Climategate (Part II)
A sequel as ugly as the original.
Dec 12, 2011, Vol. 17, No. 13 • By STEVEN F. HAYWARD
In fact, the emails display candid glimpses of concern inside the CRU circle. Peter Thorne of NOAA (National Oceanographic and Atmospheric Administration), who earned his Ph.D. in climate science at East Anglia in 2001, wrote Phil Jones in a 2005 message, “I also think the science is being manipulated to put a political spin on it which for all our sakes might not be too clever in the long run.” An appeal to “context,” which the climate campaigners say is crucial to understanding why excerpts such as this one are unimportant, does quite the opposite, and only points to the problems the climate change campaigners have brought upon themselves by their tribalism.
This exchange between Thorne and Jones, along with numerous similar threads in the new cache, is concerned with what should and shouldn’t be included in a chapter of the IPCC’s 2007 fourth assessment report—a chapter for which Jones was the coordinating lead author along with another key Climategate figure, Kevin Trenberth. The complete chapter (if you’re keeping score at home, it’s Chapter 3 of Working Group I, “Observations: Surface and Atmospheric Climate Change”) lists 10 “lead authors” and 66 “contributing authors” in addition to Jones and Trenberth. One of Jones’s emails from 2004 displays how explicitly political the process of assembling the IPCC report is: “We have a very mixed bag of LAs [lead authors] in our chapter. Being the basic atmos obs. one, we’ve picked up number of people from developing countries so IPCC can claim good geographic representation. This has made our task harder as CLAs [contributing lead authors] as we are working with about 50% good people who can write reasonable assessments and 50% who probably can’t.”
The final chapter was amended along lines Thorne recommended, but several other objections and contrary observations (one in particular from Roger Pielke Jr. about extreme weather events that has been subsequently vindicated) were scornfully dismissed. And appeals to context avoid the question: Is this “science-by-committee” a sensible way to sort out contentious scientific issues that hold immense public policy implications? Perhaps a politicized, semi-chaotic process like the IPCC is unavoidable in a subject as wide-ranging and complex as climate change; future historians of science can debate the issue. But the high stakes involved ought to compel a maximum of open debate and transparency. Instead, the IPCC process places a premium on gatekeepers and arbiters who control what goes in and what doesn’t, and it is exactly in its exercise of the gatekeeping function that the CRU circle has shredded its credibility and trustworthiness.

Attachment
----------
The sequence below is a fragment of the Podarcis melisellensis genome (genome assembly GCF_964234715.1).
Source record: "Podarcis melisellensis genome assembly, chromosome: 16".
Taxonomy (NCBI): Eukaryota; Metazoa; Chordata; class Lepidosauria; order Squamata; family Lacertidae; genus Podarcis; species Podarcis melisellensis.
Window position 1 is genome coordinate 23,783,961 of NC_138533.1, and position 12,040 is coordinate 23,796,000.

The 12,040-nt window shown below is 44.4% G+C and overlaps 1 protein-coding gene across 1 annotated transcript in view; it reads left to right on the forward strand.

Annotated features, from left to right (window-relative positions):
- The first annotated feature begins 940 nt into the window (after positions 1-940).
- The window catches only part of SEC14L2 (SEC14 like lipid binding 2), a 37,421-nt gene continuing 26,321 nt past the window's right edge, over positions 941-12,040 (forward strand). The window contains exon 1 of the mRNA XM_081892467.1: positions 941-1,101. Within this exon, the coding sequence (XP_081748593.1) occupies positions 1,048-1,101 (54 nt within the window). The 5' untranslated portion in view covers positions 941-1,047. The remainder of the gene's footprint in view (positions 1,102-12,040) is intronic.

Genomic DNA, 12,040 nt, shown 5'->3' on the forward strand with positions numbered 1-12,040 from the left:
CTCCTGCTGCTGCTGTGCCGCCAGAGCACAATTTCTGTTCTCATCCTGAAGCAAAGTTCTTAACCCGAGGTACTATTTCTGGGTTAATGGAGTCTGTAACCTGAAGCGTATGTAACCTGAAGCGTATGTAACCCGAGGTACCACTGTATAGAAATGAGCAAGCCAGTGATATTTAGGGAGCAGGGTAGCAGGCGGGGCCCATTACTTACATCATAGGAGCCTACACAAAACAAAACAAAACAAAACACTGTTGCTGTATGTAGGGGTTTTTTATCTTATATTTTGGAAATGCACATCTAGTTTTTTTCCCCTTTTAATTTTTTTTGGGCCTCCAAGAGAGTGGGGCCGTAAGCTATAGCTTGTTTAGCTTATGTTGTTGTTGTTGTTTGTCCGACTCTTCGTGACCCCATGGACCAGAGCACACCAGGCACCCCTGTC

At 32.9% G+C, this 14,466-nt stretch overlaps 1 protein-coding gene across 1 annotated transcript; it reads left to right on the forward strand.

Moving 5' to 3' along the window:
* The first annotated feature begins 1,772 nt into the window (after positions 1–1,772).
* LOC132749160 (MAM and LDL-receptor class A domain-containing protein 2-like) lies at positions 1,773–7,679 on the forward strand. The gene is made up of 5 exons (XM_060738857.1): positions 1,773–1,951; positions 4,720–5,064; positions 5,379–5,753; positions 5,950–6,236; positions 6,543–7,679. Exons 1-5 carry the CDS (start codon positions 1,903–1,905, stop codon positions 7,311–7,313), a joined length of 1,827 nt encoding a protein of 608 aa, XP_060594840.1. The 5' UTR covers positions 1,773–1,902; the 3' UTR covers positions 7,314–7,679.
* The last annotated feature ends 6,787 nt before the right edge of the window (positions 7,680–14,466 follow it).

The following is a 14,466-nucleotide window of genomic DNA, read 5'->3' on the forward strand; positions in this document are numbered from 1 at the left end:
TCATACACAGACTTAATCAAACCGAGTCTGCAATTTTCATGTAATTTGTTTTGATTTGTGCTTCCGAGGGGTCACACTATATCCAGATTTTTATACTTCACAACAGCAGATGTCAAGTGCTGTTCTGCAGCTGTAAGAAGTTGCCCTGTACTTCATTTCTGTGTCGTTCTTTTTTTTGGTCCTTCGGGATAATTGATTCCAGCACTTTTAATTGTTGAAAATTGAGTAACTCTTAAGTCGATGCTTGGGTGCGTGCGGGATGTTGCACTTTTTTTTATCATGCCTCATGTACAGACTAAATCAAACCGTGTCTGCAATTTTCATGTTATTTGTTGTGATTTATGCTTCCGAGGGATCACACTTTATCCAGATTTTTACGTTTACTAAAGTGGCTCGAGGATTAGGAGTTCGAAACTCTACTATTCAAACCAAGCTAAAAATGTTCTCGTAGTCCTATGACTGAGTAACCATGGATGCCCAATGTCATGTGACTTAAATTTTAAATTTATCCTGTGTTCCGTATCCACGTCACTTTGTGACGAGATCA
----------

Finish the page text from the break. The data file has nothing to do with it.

One thing that emerges from the new emails is that, while a large number of scientists are working on separate, detailed nodes of climate-related issues (the reason for dozens of authors for every IPCC report chapter), the circle of scientists who control the syntheses that go into IPCC reports and the national climate reports that the U.S. and other governments occasionally produce is quite small and partial to particular outcomes of these periodic assessments. The way the process works in practice casts a shadow over one of the favorite claims of the climate campaign—namely, that there exists a firm “consensus” about catastrophic future warming among thousands of scientists. This so-called consensus reflects only the views of a much smaller subset of gatekeepers.
Beyond additional bad news for the hockey stick graph, is there anything new in these emails about scientific aspects of the issue? This will take time to sort out, but I suspect anyone with the patience to go through the weeds of all 5,300 messages and cross check them against published results may well discover troubling new aspects of how climate modeling is done, and how weak the models still are on crucial points (such as cloud behavior). Some of the new emails frankly acknowledge such problems. There are arcane discussions about how to interpolate gaps in the data, how to harmonize different data sets, and how to resolve the frequent and often inconvenient (because contradictory) anomalies in modeling results. Definite examples of political influence have emerged already from a first pass over a sample of the massive cache.
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